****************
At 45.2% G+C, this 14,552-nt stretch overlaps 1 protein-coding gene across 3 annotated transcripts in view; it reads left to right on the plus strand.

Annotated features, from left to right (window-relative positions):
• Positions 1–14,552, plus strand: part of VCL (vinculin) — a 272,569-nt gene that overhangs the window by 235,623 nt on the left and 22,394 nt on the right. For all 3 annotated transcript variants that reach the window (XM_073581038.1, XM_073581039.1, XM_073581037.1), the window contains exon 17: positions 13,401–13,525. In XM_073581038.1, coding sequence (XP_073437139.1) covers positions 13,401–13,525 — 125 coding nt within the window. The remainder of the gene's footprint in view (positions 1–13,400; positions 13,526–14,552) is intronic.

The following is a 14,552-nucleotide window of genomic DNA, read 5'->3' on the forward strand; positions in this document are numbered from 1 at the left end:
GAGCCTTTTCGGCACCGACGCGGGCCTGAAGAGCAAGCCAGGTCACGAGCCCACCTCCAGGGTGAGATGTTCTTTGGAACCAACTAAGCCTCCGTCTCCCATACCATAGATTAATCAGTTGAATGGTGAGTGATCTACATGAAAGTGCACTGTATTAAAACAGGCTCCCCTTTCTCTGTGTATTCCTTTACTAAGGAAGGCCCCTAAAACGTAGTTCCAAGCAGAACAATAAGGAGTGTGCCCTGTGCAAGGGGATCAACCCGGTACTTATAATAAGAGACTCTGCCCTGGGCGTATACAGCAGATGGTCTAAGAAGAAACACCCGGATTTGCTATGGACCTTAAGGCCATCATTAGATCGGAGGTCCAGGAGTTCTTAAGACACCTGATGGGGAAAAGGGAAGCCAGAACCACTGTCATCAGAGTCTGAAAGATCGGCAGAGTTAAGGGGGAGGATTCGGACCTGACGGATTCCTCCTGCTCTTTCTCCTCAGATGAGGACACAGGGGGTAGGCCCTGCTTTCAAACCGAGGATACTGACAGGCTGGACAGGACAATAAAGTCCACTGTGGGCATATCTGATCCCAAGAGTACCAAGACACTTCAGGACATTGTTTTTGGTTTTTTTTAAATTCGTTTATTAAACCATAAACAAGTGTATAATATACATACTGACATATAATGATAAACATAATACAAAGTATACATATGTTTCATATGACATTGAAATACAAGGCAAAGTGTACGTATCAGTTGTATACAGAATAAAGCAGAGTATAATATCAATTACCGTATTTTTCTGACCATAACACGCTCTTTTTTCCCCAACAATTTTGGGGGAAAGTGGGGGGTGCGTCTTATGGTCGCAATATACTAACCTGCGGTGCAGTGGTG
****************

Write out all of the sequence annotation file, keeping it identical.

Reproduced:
At 45.2% G+C, this 14,552-nt stretch overlaps 1 protein-coding gene across 3 annotated transcripts in view; it reads left to right on the plus strand.

Annotated features, from left to right (window-relative positions):
• Positions 1–14,552, plus strand: part of VCL (vinculin) — a 272,569-nt gene that overhangs the window by 235,623 nt on the left and 22,394 nt on the right. For all 3 annotated transcript variants that reach the window (XM_073581038.1, XM_073581039.1, XM_073581037.1), the window contains exon 17: positions 13,401–13,525. In XM_073581038.1, coding sequence (XP_073437139.1) covers positions 13,401–13,525 — 125 coding nt within the window. The remainder of the gene's footprint in view (positions 1–13,400; positions 13,526–14,552) is intronic.

The following is a 14,552-nucleotide window of genomic DNA, read 5'->3' on the forward strand; positions in this document are numbered from 1 at the left end:
GAGCCTTTTCGGCACCGACGCGGGCCTGAAGAGCAAGCCAGGTCACGAGCCCACCTCCAGGGTGAGATGTTCTTTGGAACCAACTAAGCCTCCGTCTCCCATACCATAGATTAATCAGTTGAATGGTGAGTGATCTACATGAAAGTGCACTGTATTAAAACAGGCTCCCCTTTCTCTGTGTATTCCTTTACTAAGGAAGGCCCCTAAAACGTAGTTCCAAGCAGAACAATAAGGAGTGTGCCCTGTGCAAGGGGATCAACCCGGTACTTATAATAAGAGACTCTGCCCTGGGCGTATACAGCAGATGGTCTAAGAAGAAACACCCGGATTTGCTATGGACCTTAAGGCCATCATTAGATCGGAGGTCCAGGAGTTCTTAAGACACCTGATGGGGAAAAGGGAAGCCAGAACCACTGTCATCAGAGTCTGAAAGATCGGCAGAGTTAAGGGGGAGGATTCGGACCTGACGGATTCCTCCTGCTCTTTCTCCTCAGATGAGGACACAGGGGGTAGGCCCTGCTTTCAAACCGAGGATACTGACAGGCTGGACAGGACAATAAAGTCCACTGTGGGCATATCTGATCCCAAGAGTACCAAGACACTTCAGGACATTGTTTTTGGTTTTTTTTAAATTCGTTTATTAAACCATAAACAAGTGTATAATATACATACTGACATATAATGATAAACATAATACAAAGTATACATATGTTTCATATGACATTGAAATACAAGGCAAAGTGTACGTATCAGTTGTATACAGAATAAAGCAGAGTATAATATCAATTACCGTATTTTTCTGACCATAACACGCTCTTTTTTCCCCAACAATTTTGGGGGAAAGTGGGGGGTGCGTCTTATGGTCGCAATATACTAACCTGCGGTGCAGTGGTG